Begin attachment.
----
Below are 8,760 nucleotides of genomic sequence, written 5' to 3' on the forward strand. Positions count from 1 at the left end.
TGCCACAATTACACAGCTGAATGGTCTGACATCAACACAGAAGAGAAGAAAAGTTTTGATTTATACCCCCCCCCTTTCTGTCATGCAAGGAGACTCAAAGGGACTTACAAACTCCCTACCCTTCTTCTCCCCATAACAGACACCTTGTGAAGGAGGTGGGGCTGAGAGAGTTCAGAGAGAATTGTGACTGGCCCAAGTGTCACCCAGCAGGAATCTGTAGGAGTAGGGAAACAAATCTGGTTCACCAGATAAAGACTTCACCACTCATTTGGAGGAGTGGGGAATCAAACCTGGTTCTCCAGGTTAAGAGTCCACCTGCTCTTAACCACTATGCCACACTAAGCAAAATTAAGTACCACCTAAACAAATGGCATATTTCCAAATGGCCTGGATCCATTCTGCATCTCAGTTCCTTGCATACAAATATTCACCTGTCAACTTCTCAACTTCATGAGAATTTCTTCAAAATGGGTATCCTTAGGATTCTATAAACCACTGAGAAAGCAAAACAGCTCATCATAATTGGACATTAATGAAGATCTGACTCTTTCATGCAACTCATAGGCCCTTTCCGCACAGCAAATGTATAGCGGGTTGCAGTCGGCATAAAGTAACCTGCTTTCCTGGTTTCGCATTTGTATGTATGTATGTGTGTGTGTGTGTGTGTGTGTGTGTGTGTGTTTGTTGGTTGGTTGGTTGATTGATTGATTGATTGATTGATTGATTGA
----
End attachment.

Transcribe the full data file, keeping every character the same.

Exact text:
Below are 8,760 nucleotides of genomic sequence, written 5' to 3' on the forward strand. Positions count from 1 at the left end.
TGCCACAATTACACAGCTGAATGGTCTGACATCAACACAGAAGAGAAGAAAAGTTTTGATTTATACCCCCCCCCTTTCTGTCATGCAAGGAGACTCAAAGGGACTTACAAACTCCCTACCCTTCTTCTCCCCATAACAGACACCTTGTGAAGGAGGTGGGGCTGAGAGAGTTCAGAGAGAATTGTGACTGGCCCAAGTGTCACCCAGCAGGAATCTGTAGGAGTAGGGAAACAAATCTGGTTCACCAGATAAAGACTTCACCACTCATTTGGAGGAGTGGGGAATCAAACCTGGTTCTCCAGGTTAAGAGTCCACCTGCTCTTAACCACTATGCCACACTAAGCAAAATTAAGTACCACCTAAACAAATGGCATATTTCCAAATGGCCTGGATCCATTCTGCATCTCAGTTCCTTGCATACAAATATTCACCTGTCAACTTCTCAACTTCATGAGAATTTCTTCAAAATGGGTATCCTTAGGATTCTATAAACCACTGAGAAAGCAAAACAGCTCATCATAATTGGACATTAATGAAGATCTGACTCTTTCATGCAACTCATAGGCCCTTTCCGCACAGCAAATGTATAGCGGGTTGCAGTCGGCATAAAGTAACCTGCTTTCCTGGTTTCGCATTTGTATGTATGTATGTGTGTGTGTGTGTGTGTGTGTGTGTGTGTGTTTGTTGGTTGGTTGGTTGATTGATTGATTGATTGATTGATTGATTGA